September 2012
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How to Make Your Home Disability Friendly

When you design your home, one of the most important things on your mind is definitely the convenience of living. A breathtaking design is, of course, a major plus, but without “livability”, it will do no good. A home that makes us want to “go home” is a comfortable house, designed according to our needs and habits. An idea of installing adjustable table legs will probably not cross you mind.

However, there are unfortunate circumstances that might hurt us or our loved ones. A design for those who are disabled is a serious topic that will not be covered here. Thus, we will be not talking about designing a house for a disabled person living in it. What we will discuss is several features that will make a house in which you, a completely healthy person, live more accessible for the disabled. These additions will make your home much more enjoyable for those family members and friends with disabilities

Easy Additions to Make Life Easier

The most important in making the house more disability friendly is empty space. Large entrances (do you really need those doors?!) and wide passages will make the person in the wheelchair much happier. Another idea is adjustable table legs. These allow you to lower the table to a height that is perfect for the wheelchair occupant, allowing him or her to eat and drink comfortably. There are also other add-ons for the disabled: special toilet-seat cover that is connected rigidly to the base, shower handles that allow easier access to the shower cabin and might assist during the shower, telephones with BIG numbers, adjustable leg rests and much more.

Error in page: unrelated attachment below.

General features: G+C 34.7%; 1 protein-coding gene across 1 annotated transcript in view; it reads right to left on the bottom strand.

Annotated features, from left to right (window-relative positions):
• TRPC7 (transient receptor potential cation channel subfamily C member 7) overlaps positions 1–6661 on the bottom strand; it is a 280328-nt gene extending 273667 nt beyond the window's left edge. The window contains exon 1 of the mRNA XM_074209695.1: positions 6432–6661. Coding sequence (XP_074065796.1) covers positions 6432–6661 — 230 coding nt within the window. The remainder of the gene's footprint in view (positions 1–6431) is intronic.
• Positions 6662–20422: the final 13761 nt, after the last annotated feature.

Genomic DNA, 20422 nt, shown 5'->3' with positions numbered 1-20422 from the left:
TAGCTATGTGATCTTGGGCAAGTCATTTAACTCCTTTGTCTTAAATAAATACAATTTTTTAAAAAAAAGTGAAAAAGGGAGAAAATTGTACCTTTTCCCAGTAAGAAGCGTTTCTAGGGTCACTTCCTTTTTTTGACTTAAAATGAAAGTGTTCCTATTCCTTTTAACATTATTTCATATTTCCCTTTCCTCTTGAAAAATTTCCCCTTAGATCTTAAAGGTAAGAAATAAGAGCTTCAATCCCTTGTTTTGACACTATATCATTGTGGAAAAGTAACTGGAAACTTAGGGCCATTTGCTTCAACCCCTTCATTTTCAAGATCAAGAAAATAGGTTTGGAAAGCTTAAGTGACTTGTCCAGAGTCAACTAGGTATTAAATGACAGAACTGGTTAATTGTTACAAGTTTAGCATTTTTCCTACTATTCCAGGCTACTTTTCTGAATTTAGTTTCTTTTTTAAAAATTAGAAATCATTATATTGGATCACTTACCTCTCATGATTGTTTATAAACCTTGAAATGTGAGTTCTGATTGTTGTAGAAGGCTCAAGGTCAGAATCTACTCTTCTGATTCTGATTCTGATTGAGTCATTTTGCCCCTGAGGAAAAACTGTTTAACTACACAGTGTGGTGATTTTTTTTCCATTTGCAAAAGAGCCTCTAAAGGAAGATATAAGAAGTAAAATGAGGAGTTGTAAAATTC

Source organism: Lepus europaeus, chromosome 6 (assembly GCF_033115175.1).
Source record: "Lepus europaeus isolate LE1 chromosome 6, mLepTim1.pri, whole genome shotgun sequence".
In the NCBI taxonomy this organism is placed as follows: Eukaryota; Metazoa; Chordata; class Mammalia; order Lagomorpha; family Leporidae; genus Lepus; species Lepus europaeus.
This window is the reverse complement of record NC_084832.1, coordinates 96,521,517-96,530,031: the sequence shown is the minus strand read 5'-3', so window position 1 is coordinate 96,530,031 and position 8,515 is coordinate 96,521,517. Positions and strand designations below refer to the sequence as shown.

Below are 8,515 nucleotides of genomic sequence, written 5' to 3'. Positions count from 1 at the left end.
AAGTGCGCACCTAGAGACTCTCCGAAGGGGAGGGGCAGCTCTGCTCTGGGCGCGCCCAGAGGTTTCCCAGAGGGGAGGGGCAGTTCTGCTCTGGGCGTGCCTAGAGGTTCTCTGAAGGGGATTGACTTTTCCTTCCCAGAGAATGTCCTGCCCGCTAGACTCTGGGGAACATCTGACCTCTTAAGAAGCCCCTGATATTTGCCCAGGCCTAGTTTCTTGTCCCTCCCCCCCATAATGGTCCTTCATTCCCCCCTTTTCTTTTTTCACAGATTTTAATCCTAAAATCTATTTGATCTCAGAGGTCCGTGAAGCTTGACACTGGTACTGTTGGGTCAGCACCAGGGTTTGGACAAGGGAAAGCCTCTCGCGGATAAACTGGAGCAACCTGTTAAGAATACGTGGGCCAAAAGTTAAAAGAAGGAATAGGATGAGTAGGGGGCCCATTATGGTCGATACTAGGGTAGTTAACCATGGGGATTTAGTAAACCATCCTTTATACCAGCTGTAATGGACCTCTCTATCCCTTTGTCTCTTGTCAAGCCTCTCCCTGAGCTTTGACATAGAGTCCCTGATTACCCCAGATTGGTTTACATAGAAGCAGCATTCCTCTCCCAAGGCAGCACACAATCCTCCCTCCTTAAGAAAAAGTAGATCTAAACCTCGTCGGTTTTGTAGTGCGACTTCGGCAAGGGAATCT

There is no reason not to employ at least some of the above accessories at your home as they do not cost much. You will have absolutely no problem locating these items in a local store, dedicated to the disabled needs; moreover, many of the products can be easily ordered from numerous online retailers. The goods will be delivered right to your front door, all you will need to do is install them or at least store them securely and take them out when a disabled person visits you.

Our community is recognizing the needs of disabled people more and more over the years. Most public areas in the US are already adjusted to meet the unique needs of the disabled. Maybe the time has come for us to do the same in our private properties.

Stephen Craig is a part of an elite team of writers who have contributed to hundreds of blogs and news sites. Follow him @SCraigSEO.

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